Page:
A local coalition dedicated to equality and inclusion is inviting the community to learn more about transgender individuals and their life experience in an upcoming seminar.
“Transgender 101” is being offered from 5:30 to 8 p.m. April 25 at the Columbus North High School cafeteria, presented by the Inclusive Community Coalition and multiple co-sponsors in the Columbus community.
Becky Waletich, a licensed therapist specializing in gender variance and a member of the World Professional Alliance for Transgender Health, is the guest speaker.
Sondra Bolte, a member of the Inclusive Community Coalition, said “Transgender 101” is one of a continuing series of presentations planned as a result of community interest.
In this particular case, members of the coalition said the impetus is the backlash Bartholomew Consolidated School Corp. experienced after it proposed changing wording in a policy that added gender identity to a list of protected classes within the school system.
In May 2016, the BCSC school board voted to include the change after a series of meetings in which a group of parents alleged there would be risks to female students if biological males who identified as females were allowed to use girls’ restrooms. Some parents who objected to the change said male students who chose to identify as girls would do so to enter female restrooms to leer at or sexually harass female students.
The added language came at the same time the U.S. Education and Justice departments handed down a directive advising all public schools to allow transgender students to use restroom and locker room facilities aligning with their gender identity, saying those that didn’t risked losing federal funding, further igniting local controversy about the issue.
BCSC board members voted in 2013 to include transgender status as a protected class in the school system, and said adding gender identity as a change to the wording was meant as a way to keep up with current terminology used to discuss LGBT issues.
“It got people’s attention — the whole bathroom issue,” Bolte said of BCSC’s hearings on the wording change. “It caused a lot of uproar. Some of us (members of the coalition) started going to school board meetings just to hear what people were saying.”
As they listened, it occurred to them that many of the individuals who were speaking did not understand what transgender was, she said.
“Until recently, transgender wasn’t in the public purview,” Bolte said. “Now it kind of is. It became even more so with Chaz Bono (born Chastity Bono) and Bruce Jenner (who transitioned to Caitlyn Jenner). More people are aware of it.”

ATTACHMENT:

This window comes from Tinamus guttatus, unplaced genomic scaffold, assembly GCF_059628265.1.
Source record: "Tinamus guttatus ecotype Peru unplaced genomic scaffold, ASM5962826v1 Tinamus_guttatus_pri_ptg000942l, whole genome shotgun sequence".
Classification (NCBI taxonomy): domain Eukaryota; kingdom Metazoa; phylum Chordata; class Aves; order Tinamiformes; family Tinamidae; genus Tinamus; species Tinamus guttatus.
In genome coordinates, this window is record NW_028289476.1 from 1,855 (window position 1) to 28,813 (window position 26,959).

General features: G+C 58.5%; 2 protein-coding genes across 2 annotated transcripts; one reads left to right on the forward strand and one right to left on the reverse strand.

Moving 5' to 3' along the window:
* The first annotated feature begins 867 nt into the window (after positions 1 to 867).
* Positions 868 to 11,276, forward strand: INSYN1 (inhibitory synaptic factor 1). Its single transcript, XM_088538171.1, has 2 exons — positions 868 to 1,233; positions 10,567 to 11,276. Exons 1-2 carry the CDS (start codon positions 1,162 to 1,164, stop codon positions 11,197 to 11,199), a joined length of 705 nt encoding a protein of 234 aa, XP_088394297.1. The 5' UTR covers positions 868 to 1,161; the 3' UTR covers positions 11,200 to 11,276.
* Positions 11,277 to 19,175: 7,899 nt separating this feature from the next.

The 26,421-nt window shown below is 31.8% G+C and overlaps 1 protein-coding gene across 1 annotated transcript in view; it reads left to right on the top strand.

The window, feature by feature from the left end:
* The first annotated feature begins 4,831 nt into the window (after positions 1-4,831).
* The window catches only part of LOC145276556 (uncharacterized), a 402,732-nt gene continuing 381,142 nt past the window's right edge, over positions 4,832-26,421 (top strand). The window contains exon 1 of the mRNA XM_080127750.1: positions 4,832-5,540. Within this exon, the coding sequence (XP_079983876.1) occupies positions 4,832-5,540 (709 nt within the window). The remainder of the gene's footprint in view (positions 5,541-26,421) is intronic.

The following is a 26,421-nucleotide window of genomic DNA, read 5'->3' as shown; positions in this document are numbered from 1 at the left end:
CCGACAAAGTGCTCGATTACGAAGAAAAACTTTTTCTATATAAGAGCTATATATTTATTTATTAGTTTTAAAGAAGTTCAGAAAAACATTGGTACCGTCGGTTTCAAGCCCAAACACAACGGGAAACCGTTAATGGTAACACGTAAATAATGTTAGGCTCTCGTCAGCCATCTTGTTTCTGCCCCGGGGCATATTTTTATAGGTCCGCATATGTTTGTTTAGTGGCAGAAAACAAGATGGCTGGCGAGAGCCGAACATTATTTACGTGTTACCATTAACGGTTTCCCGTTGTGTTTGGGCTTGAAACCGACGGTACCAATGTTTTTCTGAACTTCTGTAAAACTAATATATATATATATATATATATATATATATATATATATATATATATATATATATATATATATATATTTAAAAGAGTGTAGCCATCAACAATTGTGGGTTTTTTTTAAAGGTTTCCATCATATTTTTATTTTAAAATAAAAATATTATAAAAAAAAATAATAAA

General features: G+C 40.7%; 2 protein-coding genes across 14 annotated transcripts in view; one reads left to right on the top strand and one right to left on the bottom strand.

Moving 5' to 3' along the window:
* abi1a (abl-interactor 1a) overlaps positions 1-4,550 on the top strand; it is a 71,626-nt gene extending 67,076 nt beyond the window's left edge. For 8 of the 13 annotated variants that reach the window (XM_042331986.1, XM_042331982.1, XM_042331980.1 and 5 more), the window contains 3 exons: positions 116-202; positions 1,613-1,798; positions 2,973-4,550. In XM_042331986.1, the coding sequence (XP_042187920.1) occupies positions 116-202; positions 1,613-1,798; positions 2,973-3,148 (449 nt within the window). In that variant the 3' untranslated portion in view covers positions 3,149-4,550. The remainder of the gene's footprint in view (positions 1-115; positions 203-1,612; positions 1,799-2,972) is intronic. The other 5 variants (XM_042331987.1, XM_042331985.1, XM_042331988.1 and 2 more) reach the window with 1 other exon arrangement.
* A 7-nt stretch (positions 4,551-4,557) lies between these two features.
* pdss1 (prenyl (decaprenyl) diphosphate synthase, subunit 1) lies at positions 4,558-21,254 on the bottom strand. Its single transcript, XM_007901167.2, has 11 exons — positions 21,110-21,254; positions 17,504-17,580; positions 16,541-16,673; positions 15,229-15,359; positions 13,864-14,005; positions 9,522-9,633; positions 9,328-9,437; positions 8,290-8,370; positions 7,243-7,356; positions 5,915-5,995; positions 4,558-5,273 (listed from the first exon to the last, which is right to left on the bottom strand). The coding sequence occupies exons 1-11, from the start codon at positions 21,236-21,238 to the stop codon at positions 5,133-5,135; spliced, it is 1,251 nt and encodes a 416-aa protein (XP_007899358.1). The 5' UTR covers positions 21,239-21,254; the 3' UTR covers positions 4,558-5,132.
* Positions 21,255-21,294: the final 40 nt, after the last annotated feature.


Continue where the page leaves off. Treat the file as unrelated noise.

When people aren’t familiar with something, they become afraid of it, Bolte said.
Waletich said the “Transgender 101” presentation focuses on what gender is, and what transgender is, and includes an explanation of what transgender people face in a community.
Her work in counseling individuals who are working through gender issues began when she started in private practice on her own, after leaving a group practice, and finding the sheer number of individuals calling seeking help with gender issues.
“It made me aware there is a need,” Waletich said.
Part of “Transgender 101” is answering questions, something Waletich said she is prepared to do throughout her presentation.
“There are a lot of people in the middle of this issue who really want information,” Bolte said.
What: “Transgender 101”
When: 5:30 to 8 p.m. April 25
Where: Columbus North High School cafeteria, 1400 25th St.
How much: Free
Speaker: Becky Waletich, a licensed therapist specializing in gender variance and a member of the World Professional Alliance for Transgender Health
Also: Light refreshments served at 5:30 p.m. followed by the program from 6 to 8 p.m.
Presented by: Inclusive Community Coalition
Co-sponsored by: Pride Alliance, IUPUC Division of Women’s Studies, Open and Affirming Committee at First Presbyterian Church, Cummins Pride Affinity Group, Columbus Peace Fellowship, Indivisible, Showing Up for Racial Justice, North Christian Church, Unitarian Universalist Congregation, IUPUC Office of the Vice Chancellor and Dean, Columbus Human Rights Commission
Partially funded by: The Heritage Fund — The Community Foundation of Bartholomew County